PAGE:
Daily Flight Stories
Historic Wings is pleased to present our daily story celebrating what happened today in aviation history.
Published on January 14, 2013
Born in the Danish town of Bakkebolle, as a young man Jacob Christian Hansen-Ellehammer apprenticed as a watchmaker. Coming of age, he taught himself a range of skills, including mechanical and electrical engineering before he launched into a new career as an inventor. His fist successful design was a motorcycle called the “Elleham”. It was a vast commercial success and he sold 1,000, giving him sufficient revenue to pursue other interests — those interests would primarily be the invention of the aeroplane. Being the first in Denmark, he applied his considerable engineering talents to working out the principles of flight, largely on his own. His first challenge was to compute just how much power was required to take off. For this, Jacob Ellehammer turned to the one thing he could see — birds — and from that, incredibly, he was able to deduce the thrust required to fly.
Based on careful calculations, Ellehammer developed an engine that was lightweight enough that theoretically, based on the proportions of a scaled up bird-like plan, it should have been able to lift him into the air. As no such engine was commercially available, in a perfect demonstration of his extraordinary talents, Ellehammer simply developed one himself — it produced 9 hp and was quite revolutionary, being the world’s first radial engine (it had three cylinders). For a wing, he experimented with kites, finally arriving at a shape that was remarkably similar to older hang glider styles during the 1980s and 1990s! These were colloquially known as Drage, Draken, or Drachen (depending on the language of the writer when reporting Ellehammer’s progress — in other words, “Dragons”, a rather poetic term to describe an aircraft).
From there, he developed a series of aeroplane designs with biplane delta wings and an engine affixed to the front in a tractor configuration. On August 28, 1906, Jakob Ellehammer’s cousin Lars recorded in the logbook the first successful flight with a brief entry (in an older form of the Danish language):
“… Prøvede med Ellehammer på uden svævelse. Forandrede maskinen til mere fortænding. Løftede sig nu med Ellehammer på momentvis med 12 gr…”
Translation: “… Tried with [Jacob] Ellehammer on board but without take off. Changed the engine timing with more preignition. Lifted off the ground then with Ellehammer on board we got momentarily off, making it 12 degrees [around the center pole].”
Achieving Real Success — Ellehammer Style
On September 12, 1906, they were back at Lindholm trying to fly once again. The first engine, which had produced 9 hp, was now replaced with a newer design that produced 18 hp. Lars would record the events in his personal diary, writing:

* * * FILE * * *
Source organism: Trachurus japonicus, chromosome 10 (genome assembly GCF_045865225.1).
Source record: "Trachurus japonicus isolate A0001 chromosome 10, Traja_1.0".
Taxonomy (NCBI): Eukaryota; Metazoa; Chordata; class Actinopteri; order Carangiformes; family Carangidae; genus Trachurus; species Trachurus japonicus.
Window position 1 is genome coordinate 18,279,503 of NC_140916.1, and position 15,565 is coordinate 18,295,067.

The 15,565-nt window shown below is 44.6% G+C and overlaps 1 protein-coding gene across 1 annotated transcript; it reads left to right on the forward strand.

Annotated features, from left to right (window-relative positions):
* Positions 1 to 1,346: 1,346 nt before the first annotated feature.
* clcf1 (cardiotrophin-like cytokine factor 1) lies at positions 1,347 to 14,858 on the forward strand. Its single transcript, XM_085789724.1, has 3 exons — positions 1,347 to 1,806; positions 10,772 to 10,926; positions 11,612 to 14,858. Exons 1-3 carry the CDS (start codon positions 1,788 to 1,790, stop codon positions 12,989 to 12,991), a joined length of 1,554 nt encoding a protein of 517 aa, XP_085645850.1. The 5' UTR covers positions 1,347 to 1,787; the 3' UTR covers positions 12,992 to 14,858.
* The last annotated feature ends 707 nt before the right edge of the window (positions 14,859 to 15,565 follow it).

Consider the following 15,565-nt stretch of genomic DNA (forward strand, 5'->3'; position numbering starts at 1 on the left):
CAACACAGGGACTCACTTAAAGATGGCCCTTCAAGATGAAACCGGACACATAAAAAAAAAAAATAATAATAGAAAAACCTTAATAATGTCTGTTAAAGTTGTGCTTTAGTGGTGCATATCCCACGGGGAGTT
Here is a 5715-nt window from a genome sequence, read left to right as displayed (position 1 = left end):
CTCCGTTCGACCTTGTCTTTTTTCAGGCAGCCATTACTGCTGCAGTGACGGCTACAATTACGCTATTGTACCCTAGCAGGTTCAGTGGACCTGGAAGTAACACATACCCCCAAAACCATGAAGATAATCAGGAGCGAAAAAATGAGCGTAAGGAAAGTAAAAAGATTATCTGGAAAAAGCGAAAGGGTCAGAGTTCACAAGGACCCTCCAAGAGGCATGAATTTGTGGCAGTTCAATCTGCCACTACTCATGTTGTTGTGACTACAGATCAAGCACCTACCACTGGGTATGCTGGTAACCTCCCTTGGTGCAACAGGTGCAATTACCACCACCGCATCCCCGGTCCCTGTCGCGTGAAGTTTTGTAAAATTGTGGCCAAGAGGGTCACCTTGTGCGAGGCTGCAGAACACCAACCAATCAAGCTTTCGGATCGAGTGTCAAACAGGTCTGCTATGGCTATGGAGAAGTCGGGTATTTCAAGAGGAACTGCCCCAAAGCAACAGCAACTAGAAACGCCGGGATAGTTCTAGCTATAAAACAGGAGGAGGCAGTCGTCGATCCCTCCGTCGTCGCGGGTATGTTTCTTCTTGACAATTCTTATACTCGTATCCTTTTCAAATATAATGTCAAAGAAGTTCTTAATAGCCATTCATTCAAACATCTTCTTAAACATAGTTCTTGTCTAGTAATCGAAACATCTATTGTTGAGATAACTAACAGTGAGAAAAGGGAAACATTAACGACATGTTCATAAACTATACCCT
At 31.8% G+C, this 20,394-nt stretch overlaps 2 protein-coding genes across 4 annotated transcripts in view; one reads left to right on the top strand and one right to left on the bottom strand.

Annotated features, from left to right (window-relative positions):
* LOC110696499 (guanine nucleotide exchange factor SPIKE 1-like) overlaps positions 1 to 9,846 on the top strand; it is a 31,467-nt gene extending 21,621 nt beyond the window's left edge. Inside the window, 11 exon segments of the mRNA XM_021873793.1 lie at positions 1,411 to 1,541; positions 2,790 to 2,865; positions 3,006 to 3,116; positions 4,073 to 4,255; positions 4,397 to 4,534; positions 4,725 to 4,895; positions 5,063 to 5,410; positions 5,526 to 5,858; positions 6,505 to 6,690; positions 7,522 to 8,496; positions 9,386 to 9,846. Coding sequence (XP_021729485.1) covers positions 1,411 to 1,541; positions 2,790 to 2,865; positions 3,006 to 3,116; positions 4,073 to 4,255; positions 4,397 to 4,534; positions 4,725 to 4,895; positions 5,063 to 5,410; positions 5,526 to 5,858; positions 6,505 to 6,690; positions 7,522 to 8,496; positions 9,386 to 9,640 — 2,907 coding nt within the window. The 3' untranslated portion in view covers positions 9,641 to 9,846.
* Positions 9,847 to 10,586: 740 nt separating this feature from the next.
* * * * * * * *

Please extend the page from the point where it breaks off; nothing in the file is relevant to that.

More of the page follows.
“… Vind 2-3 Meter. V retning NØ, kørte hele Banen rundt, svævede med bag- og Forhjulene ca. 42 Meter 1½ Fod højt, idet den brasede op fri mod Vinden. Ellehammer hele Tiden paa. Tog Billeder af ”det” i Flugten…”
Translation: “… Wind at 2-3 meters per second. Wind direction northeast. Flew the whole way around. Hovered with the front and rear wheels [off the ground] traveling approximately [a distance of] 42 meters, reaching an altitude of 1 ½ feet high, as it came up against the [strong] wind. Ellehammer was on board the whole time. I took photos of it in flight….”
As well, Lars recorded in the flight logbook the following description of the same flight:
“… Sejlede hele Banen rundt med Ellehammer paa, svævede momentvis med Forhjulene hævet ca 18 Tm over Banen. Tog Billeder i Flugten…”
Translation: “…Sailed the whole course around with Ellehammer on board, hovering momentarily with the front wheels raised approximately 18 tommer altitude above the track. Took pictures in flight….”
For reference, “18 tommer” is an old Danish measurement, literally “thumbs”, which equates roughly to inches — so he reached an altitude of 18 inches! Yet even there, was this really “flight” in the true sense of the word? He may have flown in a literal sense, but he never had true control of the machine to maneuver. He was essentially riding a dragon tethered around a center pole, hanging on hoping for the best. While it was a huge step forward to get off the ground, without the ability to control flight direction nor do anything more than fly around a closed circular course, the utility of his invention was quite lacking.
Progress and Making Longer Flight
Incredibly, Jacob Ellehammer made over 200 flights from 1906 to 1909 in his tethered plane, all without serious accident. Step by step, he increased the engine power and refined the design. On January 14, 1908, Ellehammer affixed the tether line to his newest design — a triplane winged tractor-driven aeroplane. As before, the “dragon” would fly around a center pylon, without any controls for the pilot except the engine throttle. The new triplane design featured a greater wing area, thus promising a farther flight. As well, a new engine had been built — this one producing fully 36 hp. He would fly that day a total of 175 meters.
As word reached him of others who had been more successful in controlled flight, he abandoned further development of the tethered plane and continued with other developments. Nonetheless, hearing a German offer of 5,000 marks for the first flight in the presence of Prince Henry of Prussia, he traveled to Kiel and in June 1908, made a series of short hops. His best was about 100 meters, a flight that lasted a total of 11 seconds, enough to win him the prize.
After that, he put his mind to another challenge, the first practical helicopter. Incredibly, long before Sikorsky or the others more commonly associated with the pioneering first helicopter flights, Ellehammer’s invention flew successfully for the first time in October 1912 — but that is another story….
Why did Jacob Ellehammer stop developing his helicopter?